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Sequential administration of methotrexate and asparaginase in relapsed or refractory pediatric acute myeloid leukemia

Authors

  • Jassada Buaboonnam MD,

    1. Department of Oncology, St. Jude Children's Research Hospital, Memphis, Tennessee
    2. Department of Pediatrics, Siriraj Hospital, Mahidol University, Bangkok, Thailand
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  • Xueyuan Cao PhD,

    1. Department of Biostatistics, St. Jude Children's Research Hospital, Memphis, Tennessee
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  • Jennifer L. Pauley Pharm D,

    1. Department of Pharmaceutical Sciences, St. Jude Children's Research Hospital, Memphis, Tennessee
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  • Ching-Hon Pui MD,

    1. Department of Oncology, St. Jude Children's Research Hospital, Memphis, Tennessee
    2. Department of Pediatrics, College of Medicine, University of Tennessee Health Science Center, Memphis, Tennessee
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  • Raul C. Ribeiro MD,

    1. Department of Oncology, St. Jude Children's Research Hospital, Memphis, Tennessee
    2. Department of Pediatrics, College of Medicine, University of Tennessee Health Science Center, Memphis, Tennessee
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  • Jeffrey E. Rubnitz MD, PhD,

    1. Department of Oncology, St. Jude Children's Research Hospital, Memphis, Tennessee
    2. Department of Pediatrics, College of Medicine, University of Tennessee Health Science Center, Memphis, Tennessee
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  • Hiroto Inaba MD, PhD

    Corresponding author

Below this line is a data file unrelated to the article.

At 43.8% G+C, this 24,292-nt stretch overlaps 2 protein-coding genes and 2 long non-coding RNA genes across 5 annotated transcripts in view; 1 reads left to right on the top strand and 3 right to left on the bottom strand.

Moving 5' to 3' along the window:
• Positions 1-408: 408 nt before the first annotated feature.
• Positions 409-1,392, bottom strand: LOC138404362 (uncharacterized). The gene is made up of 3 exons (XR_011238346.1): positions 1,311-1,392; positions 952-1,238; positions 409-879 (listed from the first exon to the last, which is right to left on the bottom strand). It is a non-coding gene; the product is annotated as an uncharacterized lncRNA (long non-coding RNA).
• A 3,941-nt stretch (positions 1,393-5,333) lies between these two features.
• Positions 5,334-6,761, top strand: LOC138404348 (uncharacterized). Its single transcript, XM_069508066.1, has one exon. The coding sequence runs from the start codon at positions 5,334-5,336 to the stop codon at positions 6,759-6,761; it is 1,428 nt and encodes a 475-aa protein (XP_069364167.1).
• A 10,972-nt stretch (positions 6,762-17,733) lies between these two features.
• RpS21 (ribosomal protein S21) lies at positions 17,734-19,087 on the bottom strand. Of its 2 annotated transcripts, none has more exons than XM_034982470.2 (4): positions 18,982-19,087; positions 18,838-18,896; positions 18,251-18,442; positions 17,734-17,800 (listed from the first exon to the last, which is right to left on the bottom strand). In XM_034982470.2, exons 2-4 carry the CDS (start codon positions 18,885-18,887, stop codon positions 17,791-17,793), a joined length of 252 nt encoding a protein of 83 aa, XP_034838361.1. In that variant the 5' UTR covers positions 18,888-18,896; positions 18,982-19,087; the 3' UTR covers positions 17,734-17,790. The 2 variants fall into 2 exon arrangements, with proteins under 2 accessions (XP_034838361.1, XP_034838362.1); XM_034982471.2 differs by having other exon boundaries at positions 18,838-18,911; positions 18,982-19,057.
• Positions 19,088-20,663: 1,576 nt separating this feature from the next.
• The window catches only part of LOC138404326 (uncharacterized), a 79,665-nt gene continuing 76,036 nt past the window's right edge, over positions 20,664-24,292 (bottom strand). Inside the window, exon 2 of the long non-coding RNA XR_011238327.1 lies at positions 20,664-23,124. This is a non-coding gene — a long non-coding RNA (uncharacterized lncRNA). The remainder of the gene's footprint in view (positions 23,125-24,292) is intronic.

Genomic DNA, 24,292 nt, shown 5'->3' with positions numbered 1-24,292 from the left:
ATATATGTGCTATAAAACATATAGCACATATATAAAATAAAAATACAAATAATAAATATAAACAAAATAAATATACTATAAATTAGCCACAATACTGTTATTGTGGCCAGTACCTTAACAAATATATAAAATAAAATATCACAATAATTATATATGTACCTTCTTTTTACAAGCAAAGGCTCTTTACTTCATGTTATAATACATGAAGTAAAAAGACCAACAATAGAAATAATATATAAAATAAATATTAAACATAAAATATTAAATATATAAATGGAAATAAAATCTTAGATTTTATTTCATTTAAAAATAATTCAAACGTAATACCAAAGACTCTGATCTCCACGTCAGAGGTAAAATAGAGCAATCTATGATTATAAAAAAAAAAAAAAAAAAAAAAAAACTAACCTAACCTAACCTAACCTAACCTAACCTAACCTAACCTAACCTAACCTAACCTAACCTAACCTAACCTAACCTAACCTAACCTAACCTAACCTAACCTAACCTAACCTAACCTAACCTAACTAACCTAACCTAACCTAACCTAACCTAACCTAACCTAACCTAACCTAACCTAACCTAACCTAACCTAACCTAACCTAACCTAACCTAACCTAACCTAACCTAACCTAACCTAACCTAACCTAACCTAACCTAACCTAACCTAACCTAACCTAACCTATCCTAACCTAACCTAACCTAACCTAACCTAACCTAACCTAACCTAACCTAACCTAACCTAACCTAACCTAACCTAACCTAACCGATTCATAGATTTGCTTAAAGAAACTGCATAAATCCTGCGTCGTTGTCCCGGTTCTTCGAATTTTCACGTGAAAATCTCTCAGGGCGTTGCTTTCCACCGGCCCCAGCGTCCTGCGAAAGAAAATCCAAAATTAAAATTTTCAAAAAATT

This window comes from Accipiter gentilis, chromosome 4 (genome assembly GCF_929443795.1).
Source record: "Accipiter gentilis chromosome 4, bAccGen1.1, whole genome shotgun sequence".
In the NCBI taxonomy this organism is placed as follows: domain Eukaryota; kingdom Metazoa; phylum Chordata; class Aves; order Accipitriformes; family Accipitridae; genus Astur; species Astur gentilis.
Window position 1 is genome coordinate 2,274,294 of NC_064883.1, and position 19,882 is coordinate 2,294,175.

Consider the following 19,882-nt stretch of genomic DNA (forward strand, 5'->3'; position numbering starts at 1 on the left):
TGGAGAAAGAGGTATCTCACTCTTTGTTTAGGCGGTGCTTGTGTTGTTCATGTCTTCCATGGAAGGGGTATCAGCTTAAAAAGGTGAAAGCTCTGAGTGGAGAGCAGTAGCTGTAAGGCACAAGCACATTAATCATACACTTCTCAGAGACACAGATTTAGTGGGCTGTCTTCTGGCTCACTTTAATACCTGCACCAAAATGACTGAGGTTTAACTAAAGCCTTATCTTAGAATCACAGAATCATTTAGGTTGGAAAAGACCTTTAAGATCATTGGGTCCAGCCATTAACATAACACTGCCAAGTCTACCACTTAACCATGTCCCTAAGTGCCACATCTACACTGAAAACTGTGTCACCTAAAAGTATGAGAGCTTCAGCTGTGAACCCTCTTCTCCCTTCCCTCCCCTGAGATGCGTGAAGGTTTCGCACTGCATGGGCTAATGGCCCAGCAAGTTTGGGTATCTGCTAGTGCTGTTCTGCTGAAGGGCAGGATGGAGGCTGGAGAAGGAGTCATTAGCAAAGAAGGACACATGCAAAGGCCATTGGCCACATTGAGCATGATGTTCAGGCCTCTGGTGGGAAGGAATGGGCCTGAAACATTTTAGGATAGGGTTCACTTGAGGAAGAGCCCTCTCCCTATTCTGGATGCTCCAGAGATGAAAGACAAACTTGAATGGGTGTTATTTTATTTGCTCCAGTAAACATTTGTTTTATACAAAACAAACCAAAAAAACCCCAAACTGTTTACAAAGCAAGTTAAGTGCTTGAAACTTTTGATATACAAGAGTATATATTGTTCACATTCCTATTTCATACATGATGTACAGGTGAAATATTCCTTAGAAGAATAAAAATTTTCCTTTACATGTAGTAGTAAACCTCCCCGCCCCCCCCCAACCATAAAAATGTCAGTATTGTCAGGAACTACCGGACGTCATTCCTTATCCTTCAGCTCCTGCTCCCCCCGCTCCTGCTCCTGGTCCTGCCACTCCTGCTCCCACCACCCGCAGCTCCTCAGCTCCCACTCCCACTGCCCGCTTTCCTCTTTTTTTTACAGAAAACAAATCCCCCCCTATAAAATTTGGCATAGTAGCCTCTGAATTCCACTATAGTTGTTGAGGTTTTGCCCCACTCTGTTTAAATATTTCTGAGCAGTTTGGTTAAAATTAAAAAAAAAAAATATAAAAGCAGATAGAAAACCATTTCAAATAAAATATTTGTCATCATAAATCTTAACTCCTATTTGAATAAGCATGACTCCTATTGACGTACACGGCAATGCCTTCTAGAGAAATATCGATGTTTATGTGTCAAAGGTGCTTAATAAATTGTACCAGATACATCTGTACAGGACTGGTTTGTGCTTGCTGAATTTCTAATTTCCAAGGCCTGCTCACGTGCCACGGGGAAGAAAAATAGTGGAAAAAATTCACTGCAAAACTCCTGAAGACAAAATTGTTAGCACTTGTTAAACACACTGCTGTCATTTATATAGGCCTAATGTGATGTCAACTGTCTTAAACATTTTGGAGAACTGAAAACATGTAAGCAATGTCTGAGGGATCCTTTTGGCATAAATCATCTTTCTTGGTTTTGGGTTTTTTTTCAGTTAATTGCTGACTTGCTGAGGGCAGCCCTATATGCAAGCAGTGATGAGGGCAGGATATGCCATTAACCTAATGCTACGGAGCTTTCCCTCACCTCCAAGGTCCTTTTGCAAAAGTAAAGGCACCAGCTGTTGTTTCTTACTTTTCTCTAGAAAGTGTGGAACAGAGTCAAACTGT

1. Department of Oncology, St. Jude Children's Research Hospital, Memphis, Tennessee
    2. Department of Pediatrics, College of Medicine, University of Tennessee Health Science Center, Memphis, Tennessee
    • Department of Oncology, St. Jude Children's Research Hospital, 262 Danny Thomas Place, Mail Stop 260, Memphis, TN 38105-3678.
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  • Conflict of interest: Nothing to declare.

Abstract

Background

The efficacy of combination chemotherapy with methotrexate (MTX) and asparaginase is not well known in relapsed and refractory acute leukemia after contemporary therapy.

Procedure

A retrospective study of pediatric patients with relapsed or refractory acute myeloid leukemia (AML) who received MTX and asparaginase as a salvage therapy at St. Jude Children Research Hospital was performed. MTX was given intravenously followed by a dose of asparaginase intramuscularly or intravenously 24 hours later. The chemotherapy cycle was repeated every 7–10 days. Response, survival, and toxicities were evaluated.

Results

Fifteen patients, median age 10.5 years (range, 1.1–18.5 years), were treated. Median number of previous therapeutic regimens was three (range, 1–4). Six patients responded to treatment (three had morphologic complete remission with incomplete blood count recovery, two had partial remission, and one had stable disease for 16 months), and four are still alive. Three of six responders had monoblastic leukemia, and also developed tumor lysis syndrome. The 1- and 2-year overall survival rates are 35.6% and 17.8%, respectively. The most common adverse event was transient elevation of transaminases (nine patients). Two patients developed pancreatitis. Episodes of febrile neutropenia were rare (two patients), and most courses (75 out of 93 total courses) were given in an outpatient setting.

Conclusions

Combination chemotherapy with MTX and asparaginase appears to be an effective salvage therapy and well tolerated in patients with relapsed or refractory childhood AML, even in those heavily pretreated with contemporary frontline or salvage therapy. Pediatr Blood Cancer 2013; 60: 1161–1164. © 2013 Wiley Periodicals, Inc.

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